In the morning we went and had breakfast and were deciding on the days plans. The only thing Gunther wanted to do was go to the beach and skateboard down to chess park, so that is what we did. As we got to the park there was Eddie. At the same table he was at the day before with his board all laid out, pieces set, and rocks in place. AS soon as Eddie saw us he stood up and greeted us with a soft happy smile. It took no time. They began to play. The questions started to flow.
Why did you do that?
Why did you move your bishop there?
If you do this then I do this.
Think about the end game.
This continued on for another 3+ hours. It was almost like Eric and I weren’t even there with the few bathroom break exceptions. During Gunther’s bathroom breaks we took some time to get to know Eddie a little better. WE had discovered Eddie speaks 3 languages, Eddie has lived in Los Angeles for 30 years, and how Eddie first learned to play chess. He had told us he first learned to play chess in Russia by watching the adults as kids were not allowed to play. They could watch but had to be silent. We got a little more information about Eddie with each bathroom break.
At this point we knew we needed to get back, pack up, and get ready to leave for home in the morning. WE were having a hard time leaving. Saying goodbye in particular. You see during these two days we also discovered something about Eddie that we could not get out of our hearts and minds. WE discovered Eddie is homeless. Eddie sleeps in chess park. Eddie is a 68 year old try-lingual homeless man. Eddies is also a master jeweler and has the same birthday as Gunther. I would not have believed it if I did not see it with my own eyes when he pulled out his ID card. He did this because we wanted to be able to keep in touch with Eddie and asked for whatever contact information he could give us. First I got his phone number. But when he said it wasn’t charged I quickly realized it is probably difficult for him to keep it charged being homeless. He also gave us his ex-wives address where he receives mail. Not what I was hoping for but knew it was better than nothing at all.
While gathering up our skateboards we asked Eddie if we could bring him dinner this evening. He said yes. WE told him we needed to go back to take care of our dogs, do some packing and cleaning the house, but would be back shortly with dinner.
Two hours later we headed to chess park with hot meals in hand looking forward to seeing Eddie. But he was not there. We decided to go down the street, eat, and come back. No Eddie. We left one more time and came back. No Eddie. We did notice there were police monitoring chess park that evening. After our third attempt we went back to our rental a little bummed. Why did he say he would be there but was not there. How could we leave tomorrow without saying goodbye to Eddie? What if he thinks we did not come back. We left felling a little sad and heartbroken.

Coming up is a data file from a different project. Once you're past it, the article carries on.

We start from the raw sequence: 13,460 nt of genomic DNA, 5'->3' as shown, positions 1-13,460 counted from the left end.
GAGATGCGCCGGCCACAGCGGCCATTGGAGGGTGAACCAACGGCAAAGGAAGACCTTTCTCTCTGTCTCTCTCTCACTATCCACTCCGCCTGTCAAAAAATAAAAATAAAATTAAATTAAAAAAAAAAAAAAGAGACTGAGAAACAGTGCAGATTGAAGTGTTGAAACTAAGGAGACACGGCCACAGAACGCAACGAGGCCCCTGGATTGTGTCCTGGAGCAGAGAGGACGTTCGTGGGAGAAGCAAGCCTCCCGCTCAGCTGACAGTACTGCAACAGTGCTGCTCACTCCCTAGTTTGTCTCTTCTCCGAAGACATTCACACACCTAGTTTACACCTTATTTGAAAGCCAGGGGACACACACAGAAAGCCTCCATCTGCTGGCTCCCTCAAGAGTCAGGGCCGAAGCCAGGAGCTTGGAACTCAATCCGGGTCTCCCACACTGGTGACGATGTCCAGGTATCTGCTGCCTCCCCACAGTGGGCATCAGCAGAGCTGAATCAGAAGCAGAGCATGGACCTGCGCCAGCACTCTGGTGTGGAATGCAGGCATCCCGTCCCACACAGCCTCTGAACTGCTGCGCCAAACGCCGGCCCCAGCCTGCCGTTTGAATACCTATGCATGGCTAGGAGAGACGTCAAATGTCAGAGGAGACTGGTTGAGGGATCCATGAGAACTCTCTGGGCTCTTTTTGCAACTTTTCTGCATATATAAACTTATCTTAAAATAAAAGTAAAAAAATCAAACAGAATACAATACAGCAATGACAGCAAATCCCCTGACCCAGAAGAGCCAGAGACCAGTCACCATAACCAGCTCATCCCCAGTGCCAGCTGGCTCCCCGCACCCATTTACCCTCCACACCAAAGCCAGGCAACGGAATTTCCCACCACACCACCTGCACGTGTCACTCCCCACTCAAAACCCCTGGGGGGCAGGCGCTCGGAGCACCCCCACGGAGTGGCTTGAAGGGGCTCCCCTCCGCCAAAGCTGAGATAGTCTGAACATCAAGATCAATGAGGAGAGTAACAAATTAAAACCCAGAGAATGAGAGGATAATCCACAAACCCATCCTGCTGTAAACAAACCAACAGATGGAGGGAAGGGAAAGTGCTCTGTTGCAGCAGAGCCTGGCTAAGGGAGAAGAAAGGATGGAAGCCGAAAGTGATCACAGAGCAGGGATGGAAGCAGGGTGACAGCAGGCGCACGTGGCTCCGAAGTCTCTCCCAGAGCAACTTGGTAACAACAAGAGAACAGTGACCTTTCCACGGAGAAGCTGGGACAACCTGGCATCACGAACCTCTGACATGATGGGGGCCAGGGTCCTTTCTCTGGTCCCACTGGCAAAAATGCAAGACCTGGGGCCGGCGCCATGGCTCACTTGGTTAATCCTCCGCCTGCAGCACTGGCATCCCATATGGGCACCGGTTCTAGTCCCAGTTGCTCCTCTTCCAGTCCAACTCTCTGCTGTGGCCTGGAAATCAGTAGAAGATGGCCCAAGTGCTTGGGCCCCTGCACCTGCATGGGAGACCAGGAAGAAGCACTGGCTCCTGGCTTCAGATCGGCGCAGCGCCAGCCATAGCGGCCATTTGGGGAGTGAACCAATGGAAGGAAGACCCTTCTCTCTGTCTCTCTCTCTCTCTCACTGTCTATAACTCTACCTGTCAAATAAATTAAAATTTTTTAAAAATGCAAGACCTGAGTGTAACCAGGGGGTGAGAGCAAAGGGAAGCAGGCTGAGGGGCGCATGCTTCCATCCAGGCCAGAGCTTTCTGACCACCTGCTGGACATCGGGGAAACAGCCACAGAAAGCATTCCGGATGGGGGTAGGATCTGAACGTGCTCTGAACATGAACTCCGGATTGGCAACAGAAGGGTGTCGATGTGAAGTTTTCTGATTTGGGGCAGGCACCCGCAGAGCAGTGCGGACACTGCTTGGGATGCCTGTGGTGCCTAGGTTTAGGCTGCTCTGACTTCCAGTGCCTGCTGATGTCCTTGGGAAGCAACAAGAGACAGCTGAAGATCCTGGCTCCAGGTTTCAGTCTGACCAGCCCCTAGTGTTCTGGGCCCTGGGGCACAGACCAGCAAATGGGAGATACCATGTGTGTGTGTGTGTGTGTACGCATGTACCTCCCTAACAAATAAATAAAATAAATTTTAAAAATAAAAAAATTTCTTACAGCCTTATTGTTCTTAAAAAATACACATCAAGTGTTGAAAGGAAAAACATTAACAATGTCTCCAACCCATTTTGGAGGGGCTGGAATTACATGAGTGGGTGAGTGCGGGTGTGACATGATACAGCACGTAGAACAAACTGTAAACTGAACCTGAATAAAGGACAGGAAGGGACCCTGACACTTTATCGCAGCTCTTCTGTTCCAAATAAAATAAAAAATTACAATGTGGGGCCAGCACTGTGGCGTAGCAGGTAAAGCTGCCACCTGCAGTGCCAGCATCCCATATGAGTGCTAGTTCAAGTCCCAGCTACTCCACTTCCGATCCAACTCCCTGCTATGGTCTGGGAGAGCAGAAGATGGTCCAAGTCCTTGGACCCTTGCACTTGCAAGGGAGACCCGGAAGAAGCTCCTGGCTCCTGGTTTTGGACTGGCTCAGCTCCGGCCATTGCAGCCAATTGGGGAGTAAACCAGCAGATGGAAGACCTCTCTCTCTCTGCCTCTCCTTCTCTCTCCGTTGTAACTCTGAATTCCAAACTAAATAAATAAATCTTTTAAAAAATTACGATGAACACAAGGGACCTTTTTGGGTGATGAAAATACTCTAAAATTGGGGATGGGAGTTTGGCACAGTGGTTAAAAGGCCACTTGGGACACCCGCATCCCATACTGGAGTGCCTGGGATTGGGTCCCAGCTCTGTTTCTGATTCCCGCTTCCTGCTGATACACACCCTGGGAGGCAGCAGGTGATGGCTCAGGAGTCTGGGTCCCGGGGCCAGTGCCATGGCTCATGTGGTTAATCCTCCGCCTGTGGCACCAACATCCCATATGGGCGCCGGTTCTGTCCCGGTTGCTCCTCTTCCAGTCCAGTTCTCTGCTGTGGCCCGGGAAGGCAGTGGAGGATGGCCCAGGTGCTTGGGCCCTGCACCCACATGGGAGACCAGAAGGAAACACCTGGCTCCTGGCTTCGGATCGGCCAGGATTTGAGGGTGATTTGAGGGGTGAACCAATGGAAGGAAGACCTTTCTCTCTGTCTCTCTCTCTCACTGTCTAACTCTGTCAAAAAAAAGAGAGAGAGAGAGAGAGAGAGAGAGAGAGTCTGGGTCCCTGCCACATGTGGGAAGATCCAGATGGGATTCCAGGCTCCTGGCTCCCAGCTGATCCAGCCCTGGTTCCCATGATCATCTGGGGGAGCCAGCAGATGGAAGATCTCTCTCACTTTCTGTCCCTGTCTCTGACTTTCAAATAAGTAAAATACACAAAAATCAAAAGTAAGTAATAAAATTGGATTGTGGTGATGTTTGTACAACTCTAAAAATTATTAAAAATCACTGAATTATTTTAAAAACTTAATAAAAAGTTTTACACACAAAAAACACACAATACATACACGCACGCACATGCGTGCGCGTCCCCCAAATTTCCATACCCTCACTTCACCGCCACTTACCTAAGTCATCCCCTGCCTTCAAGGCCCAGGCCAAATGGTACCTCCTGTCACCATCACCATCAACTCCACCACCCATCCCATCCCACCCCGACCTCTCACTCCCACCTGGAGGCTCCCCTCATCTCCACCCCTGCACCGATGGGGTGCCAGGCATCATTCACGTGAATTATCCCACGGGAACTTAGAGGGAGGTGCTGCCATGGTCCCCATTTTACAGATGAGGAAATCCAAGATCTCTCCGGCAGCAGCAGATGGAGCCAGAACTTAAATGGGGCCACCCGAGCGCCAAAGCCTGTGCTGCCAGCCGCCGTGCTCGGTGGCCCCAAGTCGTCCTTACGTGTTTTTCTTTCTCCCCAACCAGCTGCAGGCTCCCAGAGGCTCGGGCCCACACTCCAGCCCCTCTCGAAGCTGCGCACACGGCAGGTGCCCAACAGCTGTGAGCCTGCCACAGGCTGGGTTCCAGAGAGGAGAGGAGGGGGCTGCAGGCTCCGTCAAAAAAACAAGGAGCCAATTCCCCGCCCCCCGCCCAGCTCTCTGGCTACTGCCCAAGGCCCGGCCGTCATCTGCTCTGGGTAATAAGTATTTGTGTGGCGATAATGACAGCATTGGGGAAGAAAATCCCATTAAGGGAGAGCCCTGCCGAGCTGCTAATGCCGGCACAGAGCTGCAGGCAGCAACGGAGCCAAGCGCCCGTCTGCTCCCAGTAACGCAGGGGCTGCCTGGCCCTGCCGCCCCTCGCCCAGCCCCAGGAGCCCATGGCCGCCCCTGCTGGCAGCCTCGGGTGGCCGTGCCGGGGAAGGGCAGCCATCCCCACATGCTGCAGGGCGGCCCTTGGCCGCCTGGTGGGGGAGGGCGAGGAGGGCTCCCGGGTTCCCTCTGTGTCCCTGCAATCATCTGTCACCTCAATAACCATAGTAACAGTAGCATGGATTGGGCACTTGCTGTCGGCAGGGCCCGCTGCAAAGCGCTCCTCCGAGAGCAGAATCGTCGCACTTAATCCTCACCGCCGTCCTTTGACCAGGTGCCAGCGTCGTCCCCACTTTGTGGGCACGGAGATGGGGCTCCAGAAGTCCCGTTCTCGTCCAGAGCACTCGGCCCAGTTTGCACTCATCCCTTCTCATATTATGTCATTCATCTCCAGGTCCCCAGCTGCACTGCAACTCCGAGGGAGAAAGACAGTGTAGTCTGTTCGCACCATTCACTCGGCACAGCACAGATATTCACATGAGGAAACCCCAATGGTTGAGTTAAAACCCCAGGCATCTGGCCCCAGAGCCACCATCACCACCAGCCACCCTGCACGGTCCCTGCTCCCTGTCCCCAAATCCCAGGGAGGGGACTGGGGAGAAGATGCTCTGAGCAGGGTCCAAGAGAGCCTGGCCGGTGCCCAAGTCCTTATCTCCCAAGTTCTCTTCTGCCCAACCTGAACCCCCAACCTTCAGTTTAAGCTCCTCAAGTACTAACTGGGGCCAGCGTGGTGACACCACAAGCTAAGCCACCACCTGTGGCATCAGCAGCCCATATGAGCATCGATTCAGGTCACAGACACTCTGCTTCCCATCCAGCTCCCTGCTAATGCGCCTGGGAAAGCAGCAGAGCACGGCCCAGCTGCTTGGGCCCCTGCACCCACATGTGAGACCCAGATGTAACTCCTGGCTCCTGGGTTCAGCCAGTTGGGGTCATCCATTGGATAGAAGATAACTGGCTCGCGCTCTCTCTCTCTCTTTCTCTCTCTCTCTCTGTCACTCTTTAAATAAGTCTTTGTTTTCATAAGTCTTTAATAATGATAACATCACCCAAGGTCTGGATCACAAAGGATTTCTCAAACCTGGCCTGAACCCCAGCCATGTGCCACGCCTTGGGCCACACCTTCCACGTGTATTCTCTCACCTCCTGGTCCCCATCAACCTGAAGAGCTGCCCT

AS we packed up the car we decided we would put together a care package for Eddie as an early happy birthday. I think we just wanted a reason to go back and see if he was there. Dogs in car, roof rack packed we drove to chess park to find Eddie. There he was! In his usual spot. All set up and ready to play. We walked up with care package and he stood and smiled. I’m sorry he says.. I was not here last night. The police ran me out. Told me if I did not go I would be arrested. The homeless were causing trouble by the pier that night, the police were called, and all homeless were pushed out of chess park. Including Eddie. My heart sunk as we gave Eddie the care package, knowing we were steps away from saying goodbye, getting back in our nice car, and driving back to Napa to our nice home. How could someone so smart, with so much to offer the world, and at his age be homeless? The answer. He just cannot afford rent anymore with his social security he brings in. Eddie has been homeless for two years after they raised his rent. So this is what he has. AS we turned and walked towards our car I broke into sobs. I wanted to drop to my knees. The sadness that overtook me in that moment could have filled an ocean.
Today I find myself needing to help Eddie. My husband finds himself needing to help Eddie, but most importantly my son finds himself needing to help Eddie. When asking Gunther what he wanted for his birthday he told us he wanted to find Eddie a home.
Starting today our garden stand earnings will go to Eddie. We will be looking to find Eddie help through the homeless foundations of Southern California. We are also starting a go fund me account for Eddie, so anyone that finds it in their heart can help him with food, medical needs, and work towards getting enough money for a apartment/rental home.